Directed by Louis Leterrier. Written by Zak Penn and Edward Norton. Based on material created by Jack Kirby and Stan Lee.
You all know the plot by now: scientist Bruce Banner is exposed to gamma radiation, which causes him to turn into a raging monster in times of emotional distress. Since the origin story was already covered in the 2003 film by Ang Lee, this sorta-sequel/sorta-reboot picks up with Bruce deep in hiding as the government continues its search. The two, of course, end up colliding when Bruce sets out to find a cure.
It's a shame Edward Norton might not be back for another, because I really like what he does with the role. Though I have to disagree with him and say that, while I do miss a few extra scenes from the novelization, everything necessary to understand the depth and complexity of the character and his performance is right there on screen. They fully capture the tragic plight of Bruce's dilemma, constantly on the run from others, but unable to escape the demons within. And there's some wonderful, logical additions in the form of breathing techniques and a simple pulse counter which really ground the character in reality.
And when the beast comes out, wow. I actually thought the creature in the Ang Lee adaptation was one of the few great things about that film. Now that I have a basis of comparison, that Hulk looked so clean and smooth compared to the dirty, rippling mass of fury we see here. This Hulk feels as real as we'll ever get when he lets out a Lou Ferrigno-voiced roar and tosses a boulder to the raining heavens because he doesn't like the sound of thunder. My only gripe is they drop his miles-wide leaps in favor of superpowered free-running. The sight of him hopping from rooftop to rooftop made a little girl in the theater laugh, "It's just like Spider-Man!"
In terms of the beast's once again revised origin, I'm satisfied. Yes, I'd still like to see Banner silhouetted in front of a gamma mushroom cloud, but facts are facts and modern nuclear treaties would make such a bomb test impossible. As it is, at least they found a nice way to use the version from the old tv series while slipping in some additional history that ties into the developing Marvel Film Universe.
With the beast must inevitably come the beauty. There was nearly unanimous condemnation from critics of Liv Tyler's whispery performance as Betty Ross, Bruce's former love and colleague, but I think she's great. It's not an excellent, Oscar worthy performance, but she ably brings to life a woman gentle enough to sooth a raging monster, yet strong enough to stand toe-to-toe with some of the most aggressive military men on film. I read that Tyler and Norton did a lot of prep work on their characters' relationship, and it shows because Betty and Bruce are so visibly, beautifully, agonizingly in love, yet circumstances just won't let them be. It's best exemplified by a sex scene that ends with a twist which, while humorous, tugs at the heart-strings because you know every other attempt will inevitably lead to the same results.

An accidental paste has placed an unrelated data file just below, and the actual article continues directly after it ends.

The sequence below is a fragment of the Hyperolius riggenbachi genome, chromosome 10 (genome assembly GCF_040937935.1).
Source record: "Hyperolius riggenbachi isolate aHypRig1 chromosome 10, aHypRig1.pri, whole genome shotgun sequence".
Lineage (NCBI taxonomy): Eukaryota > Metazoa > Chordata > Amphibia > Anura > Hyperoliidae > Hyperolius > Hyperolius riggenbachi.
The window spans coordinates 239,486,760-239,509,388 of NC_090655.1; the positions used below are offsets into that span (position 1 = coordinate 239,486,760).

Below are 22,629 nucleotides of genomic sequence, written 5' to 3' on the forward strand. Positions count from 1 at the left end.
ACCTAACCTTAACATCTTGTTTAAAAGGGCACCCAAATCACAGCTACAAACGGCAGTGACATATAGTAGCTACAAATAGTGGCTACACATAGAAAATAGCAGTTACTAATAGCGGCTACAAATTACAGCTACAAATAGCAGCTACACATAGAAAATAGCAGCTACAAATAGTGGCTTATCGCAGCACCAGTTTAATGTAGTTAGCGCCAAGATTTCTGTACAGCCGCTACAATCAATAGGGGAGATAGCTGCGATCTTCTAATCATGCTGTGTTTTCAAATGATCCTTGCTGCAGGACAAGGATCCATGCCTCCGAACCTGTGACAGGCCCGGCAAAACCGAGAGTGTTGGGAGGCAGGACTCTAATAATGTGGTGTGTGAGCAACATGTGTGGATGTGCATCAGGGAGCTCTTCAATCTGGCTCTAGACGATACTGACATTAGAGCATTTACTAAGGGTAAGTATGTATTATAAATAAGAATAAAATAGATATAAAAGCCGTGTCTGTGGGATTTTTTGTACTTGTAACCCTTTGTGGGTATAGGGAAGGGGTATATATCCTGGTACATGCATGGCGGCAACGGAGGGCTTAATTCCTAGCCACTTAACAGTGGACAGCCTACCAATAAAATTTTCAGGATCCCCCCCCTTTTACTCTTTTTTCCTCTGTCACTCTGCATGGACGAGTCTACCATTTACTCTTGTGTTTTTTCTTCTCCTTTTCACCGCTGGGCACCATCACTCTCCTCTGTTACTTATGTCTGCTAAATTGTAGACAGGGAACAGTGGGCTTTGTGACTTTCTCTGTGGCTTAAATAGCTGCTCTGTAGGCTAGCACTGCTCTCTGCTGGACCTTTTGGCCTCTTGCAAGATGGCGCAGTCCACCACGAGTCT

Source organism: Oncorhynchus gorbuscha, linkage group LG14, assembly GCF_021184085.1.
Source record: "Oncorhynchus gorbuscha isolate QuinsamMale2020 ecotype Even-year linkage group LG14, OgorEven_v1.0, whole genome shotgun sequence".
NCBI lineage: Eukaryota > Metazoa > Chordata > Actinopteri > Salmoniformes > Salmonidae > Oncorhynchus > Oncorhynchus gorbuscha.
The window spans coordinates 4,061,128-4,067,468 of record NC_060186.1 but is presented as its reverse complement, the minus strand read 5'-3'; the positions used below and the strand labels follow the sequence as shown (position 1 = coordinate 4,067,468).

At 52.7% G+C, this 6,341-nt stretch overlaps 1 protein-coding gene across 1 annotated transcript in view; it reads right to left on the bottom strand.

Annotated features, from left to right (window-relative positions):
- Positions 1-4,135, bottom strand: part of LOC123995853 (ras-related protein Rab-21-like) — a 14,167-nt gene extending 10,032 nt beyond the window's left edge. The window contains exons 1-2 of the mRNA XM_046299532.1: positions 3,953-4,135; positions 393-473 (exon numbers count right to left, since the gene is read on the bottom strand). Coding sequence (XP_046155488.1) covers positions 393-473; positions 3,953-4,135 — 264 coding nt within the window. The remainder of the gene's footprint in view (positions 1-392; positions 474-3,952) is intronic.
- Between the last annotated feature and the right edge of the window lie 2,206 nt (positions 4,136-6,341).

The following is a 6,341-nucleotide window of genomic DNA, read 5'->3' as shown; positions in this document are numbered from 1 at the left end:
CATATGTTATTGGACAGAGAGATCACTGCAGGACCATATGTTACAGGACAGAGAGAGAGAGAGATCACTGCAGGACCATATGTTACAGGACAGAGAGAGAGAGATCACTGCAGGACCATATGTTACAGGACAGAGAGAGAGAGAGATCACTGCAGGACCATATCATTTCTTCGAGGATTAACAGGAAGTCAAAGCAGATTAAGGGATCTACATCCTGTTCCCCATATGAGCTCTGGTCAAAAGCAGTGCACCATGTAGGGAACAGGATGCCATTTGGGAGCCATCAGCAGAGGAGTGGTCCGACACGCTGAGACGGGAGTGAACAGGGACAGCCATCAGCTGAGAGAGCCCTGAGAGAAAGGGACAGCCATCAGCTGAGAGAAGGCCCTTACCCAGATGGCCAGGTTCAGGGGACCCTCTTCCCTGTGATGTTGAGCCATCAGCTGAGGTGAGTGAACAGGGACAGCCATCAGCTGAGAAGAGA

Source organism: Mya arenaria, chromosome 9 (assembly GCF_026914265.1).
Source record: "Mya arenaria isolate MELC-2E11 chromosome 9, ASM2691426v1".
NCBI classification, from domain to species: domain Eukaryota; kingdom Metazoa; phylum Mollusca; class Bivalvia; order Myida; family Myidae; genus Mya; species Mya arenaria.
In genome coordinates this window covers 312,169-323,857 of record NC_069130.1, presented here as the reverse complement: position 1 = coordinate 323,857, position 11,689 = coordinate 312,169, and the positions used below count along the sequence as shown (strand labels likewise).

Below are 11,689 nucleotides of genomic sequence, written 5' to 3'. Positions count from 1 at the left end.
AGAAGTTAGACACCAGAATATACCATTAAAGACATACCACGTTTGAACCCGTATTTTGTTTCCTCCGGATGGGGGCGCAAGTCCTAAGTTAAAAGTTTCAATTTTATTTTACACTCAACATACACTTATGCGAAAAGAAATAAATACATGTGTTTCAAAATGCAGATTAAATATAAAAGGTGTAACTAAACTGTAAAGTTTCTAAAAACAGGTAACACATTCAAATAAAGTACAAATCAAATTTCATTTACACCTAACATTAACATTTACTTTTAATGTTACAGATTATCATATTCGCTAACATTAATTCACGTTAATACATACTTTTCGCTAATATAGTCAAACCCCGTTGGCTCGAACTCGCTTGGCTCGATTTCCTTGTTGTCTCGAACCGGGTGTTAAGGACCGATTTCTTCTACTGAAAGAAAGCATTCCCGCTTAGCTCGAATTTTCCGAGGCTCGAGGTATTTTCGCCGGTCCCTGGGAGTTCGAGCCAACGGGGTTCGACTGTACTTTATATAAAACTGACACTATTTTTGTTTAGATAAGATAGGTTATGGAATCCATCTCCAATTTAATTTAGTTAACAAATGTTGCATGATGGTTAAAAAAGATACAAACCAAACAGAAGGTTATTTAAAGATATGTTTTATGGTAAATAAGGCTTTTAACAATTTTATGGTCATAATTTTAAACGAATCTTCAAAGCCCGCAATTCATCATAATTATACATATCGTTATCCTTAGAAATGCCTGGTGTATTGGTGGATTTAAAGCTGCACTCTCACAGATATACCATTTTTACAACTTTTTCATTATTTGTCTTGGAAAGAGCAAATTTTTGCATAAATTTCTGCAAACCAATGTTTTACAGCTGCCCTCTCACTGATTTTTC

It terms of what I didn't like, the major element is the portrayal of General Thaddius 'Thunderbolt' Ross. And it's a shame because it's one of the most expressive, animated, and memorable performances I've seen from William Hurt in a long time. I just think the changes made to the character upset the fantastic dynamic offered by the comics.
As originally written, Ross is willing to do everything in his power to destroy the Hulk, which he sees as a chaotic threat to all of humanity. Everything, that is, but use his daughter, Betty. His fear for her safety blinds him to the fact that she is often the only hope of quelling the beast, which causes Ross to take devastating situations to extreme lengths that should have been avoided. In the film, Ross doesn't fear the Hulk, he wants to control it, harness it for the use of the government, and he'll do everything in his power to achieve his goals. Even exploit Betty.
Does my displeasure make sense? Not only do they upset a nice dynamic, but they take an iconic supporting character and throw a complete 180 on his portrayal. I understand the need for such a threat, because it gives a reason for Bruce to keep himself out of their hands, but isn't that what Dr. Samuel Sterns is for?
Sterns, in a gloriously wacky performance by Tim Blake Nelson, is a reckless scientist obsessed with the broad potential offered by gamma radiation. All they needed to do was boost his role so he, Blonsky, and Ross form a trifecta of antagonists in constant pursuit of our hero. One wants to posses the power, one wants to exploit the power, and one wants to destroy the power. Sadly, Sterns and his interests are tucked away in the final half-hour where they have little impact on the broader story beyond setting up the final fight.
And then there's Emil Blonsky. If they'd gone with the dynamic I mentioned a paragraph ago, then he'd perfectly fit into the picture. As it is, Blonsky is shoehorned into the script for no other reason than to create another monster for the Hulk to have a throw-down with. In terms of execution, I can't help but think it would work better if Tim Roth played him as a good, dedicated soldier slowly corrupted by the thirst for more power. Instead, he's a wolfish, sneering rogue who wants to take on the Hulk just because it'll make him feel like more of a man.
In terms of other problems, all I can think of is my regret that the scene between Leonard Samson (the always reliable Ty Burrell) and Bruce was cut, because it's such a fantastic exploration of the Bruce/Betty relationship. Otherwise, this is a damn exciting, thoughtful superhero movie which, while not without flaws, does show the continuing improvement of quality in the overall genre.